Vitalik Buterin aims for faster transaction confirmations with new proposals

Vitalik Buterin aims for faster transaction confirmations with new proposals

Vitalik Buterin, co-founder of Ethereum, has announced new strategies to reduce transaction confirmation times on the Ethereum network.

He acknowledged the need for faster transaction speeds and emphasized the need for latencies of “hundreds of milliseconds or even less” for certain applications.

New strategies to reduce transaction time

In a June 30 blog post, Buterin highlighted Ethereum’s progress, noting that the confirmation window is 5-20 seconds, similar to credit card transactions. However, Buterin believes there is room for further improvements using new strategies.

One of these, Single-Slot Finality, will streamline the existing complex slot and epoch architecture. By ensuring that each new block is completed before the next one is proposed, SSF can dramatically reduce transaction confirmation times. However, the proposal poses certain challenges, especially the additional burden it is expected to place on the blockchain due to the frequent messages sent by validators.

Another promising approach is Rollup Preconfirmations, which delegates transaction confirmations to Layer 2 protocols. These protocols, such as Optimism, Arbitrum, and Base, leverage Ethereum’s security and process transactions at a higher scale and speed. This task distribution allows the base layer of the network to focus on core functions such as censorship resistance and stability. On the other hand, Layer 2 solutions will process faster transaction processing.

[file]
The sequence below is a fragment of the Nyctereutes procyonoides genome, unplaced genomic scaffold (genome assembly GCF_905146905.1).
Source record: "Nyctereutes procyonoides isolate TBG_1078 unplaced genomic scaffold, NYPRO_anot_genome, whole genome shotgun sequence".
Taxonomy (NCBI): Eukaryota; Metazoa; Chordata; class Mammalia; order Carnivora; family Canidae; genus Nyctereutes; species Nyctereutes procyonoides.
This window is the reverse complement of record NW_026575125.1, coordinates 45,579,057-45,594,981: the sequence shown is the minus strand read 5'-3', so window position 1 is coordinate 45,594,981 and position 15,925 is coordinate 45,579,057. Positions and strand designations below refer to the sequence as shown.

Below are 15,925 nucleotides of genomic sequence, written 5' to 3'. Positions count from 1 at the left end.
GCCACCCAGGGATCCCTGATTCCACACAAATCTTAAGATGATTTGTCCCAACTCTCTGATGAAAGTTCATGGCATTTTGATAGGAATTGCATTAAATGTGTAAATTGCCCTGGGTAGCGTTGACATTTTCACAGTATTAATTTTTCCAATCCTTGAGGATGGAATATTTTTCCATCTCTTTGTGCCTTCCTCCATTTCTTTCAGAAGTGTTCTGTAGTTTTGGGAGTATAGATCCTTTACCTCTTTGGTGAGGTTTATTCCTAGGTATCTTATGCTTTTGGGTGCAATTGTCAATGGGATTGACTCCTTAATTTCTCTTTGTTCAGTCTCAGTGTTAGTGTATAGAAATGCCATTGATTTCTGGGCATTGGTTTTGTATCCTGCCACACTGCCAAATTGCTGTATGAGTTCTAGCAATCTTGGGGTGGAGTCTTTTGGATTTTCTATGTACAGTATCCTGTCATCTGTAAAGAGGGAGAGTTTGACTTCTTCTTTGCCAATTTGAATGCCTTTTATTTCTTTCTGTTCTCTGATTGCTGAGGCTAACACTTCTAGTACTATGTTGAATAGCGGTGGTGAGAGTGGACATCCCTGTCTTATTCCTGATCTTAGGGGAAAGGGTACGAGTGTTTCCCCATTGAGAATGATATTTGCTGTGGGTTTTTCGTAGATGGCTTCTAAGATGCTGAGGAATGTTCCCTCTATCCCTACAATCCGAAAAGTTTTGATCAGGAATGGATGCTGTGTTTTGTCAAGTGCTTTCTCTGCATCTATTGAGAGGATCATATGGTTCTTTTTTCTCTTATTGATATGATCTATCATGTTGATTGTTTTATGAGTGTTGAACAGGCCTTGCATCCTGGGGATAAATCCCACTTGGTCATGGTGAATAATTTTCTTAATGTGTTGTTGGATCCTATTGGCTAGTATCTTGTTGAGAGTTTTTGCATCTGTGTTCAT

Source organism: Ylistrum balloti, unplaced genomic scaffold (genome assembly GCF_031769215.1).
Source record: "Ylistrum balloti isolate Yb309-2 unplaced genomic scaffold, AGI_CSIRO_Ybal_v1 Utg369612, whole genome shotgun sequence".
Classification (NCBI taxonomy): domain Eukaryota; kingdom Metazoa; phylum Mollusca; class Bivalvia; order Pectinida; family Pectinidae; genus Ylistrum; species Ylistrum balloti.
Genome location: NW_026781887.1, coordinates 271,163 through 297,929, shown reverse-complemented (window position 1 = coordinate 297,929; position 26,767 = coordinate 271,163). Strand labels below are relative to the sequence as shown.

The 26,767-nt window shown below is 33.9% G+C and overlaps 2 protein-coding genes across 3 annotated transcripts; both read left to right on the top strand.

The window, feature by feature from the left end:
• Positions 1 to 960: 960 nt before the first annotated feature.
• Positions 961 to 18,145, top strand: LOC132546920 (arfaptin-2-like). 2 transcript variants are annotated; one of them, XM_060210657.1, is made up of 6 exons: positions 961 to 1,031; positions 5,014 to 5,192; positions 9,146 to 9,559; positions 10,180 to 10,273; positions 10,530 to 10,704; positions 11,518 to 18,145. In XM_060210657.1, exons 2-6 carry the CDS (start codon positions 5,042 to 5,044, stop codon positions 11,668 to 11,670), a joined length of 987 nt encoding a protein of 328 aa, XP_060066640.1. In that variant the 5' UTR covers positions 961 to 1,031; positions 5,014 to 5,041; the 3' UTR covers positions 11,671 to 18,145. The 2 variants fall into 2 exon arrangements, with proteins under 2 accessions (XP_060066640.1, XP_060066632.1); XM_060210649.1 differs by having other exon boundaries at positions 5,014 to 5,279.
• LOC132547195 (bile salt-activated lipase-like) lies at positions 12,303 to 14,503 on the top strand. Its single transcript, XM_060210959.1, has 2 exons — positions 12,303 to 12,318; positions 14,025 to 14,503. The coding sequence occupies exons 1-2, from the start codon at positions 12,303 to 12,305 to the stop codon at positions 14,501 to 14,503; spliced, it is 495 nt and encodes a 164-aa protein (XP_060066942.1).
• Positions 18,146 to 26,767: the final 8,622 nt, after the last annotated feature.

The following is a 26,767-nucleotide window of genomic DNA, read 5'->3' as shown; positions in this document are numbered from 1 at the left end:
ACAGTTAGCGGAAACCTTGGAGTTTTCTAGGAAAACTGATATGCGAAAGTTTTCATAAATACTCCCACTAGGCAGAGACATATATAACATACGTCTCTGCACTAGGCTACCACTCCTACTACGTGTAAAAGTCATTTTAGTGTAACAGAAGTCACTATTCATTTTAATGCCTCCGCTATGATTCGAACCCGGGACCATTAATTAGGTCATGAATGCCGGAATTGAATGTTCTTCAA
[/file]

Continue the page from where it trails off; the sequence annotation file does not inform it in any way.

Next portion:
Buterin also proposed that users offer additional fees for instant transaction guarantees. This mechanism would allow transactions to be included in the next block, thus improving security and reliability. The approach is especially beneficial for Layer 2 solutions.

Ethereum’s competitive landscape

Compared to Bitcoin’s 10-minute block time, Ethereum’s 12-second block generation is significantly faster. Yet it still lags behind competitors like Solana, which achieves block times of 0.4 seconds and has been criticized for its complexity.

Buterin acknowledged that a 12-second block time is sufficient for certain applications. However, alternatives such as the slot-and-epoch architecture are necessary for others that require higher speed.

He added that he sees a future where Single-Slot Finality (SSF) and Rollup Preconfirmations are implemented together. Techniques like Orbit SSF could reduce the number of validators signing per slot, potentially increasing slot times to 16 seconds, while still maintaining the goal of reducing the 32 ETH stake minimum. This provides better options for both L1 and L2 users, simplifies tasks for L2 developers, and improves the network in the long run.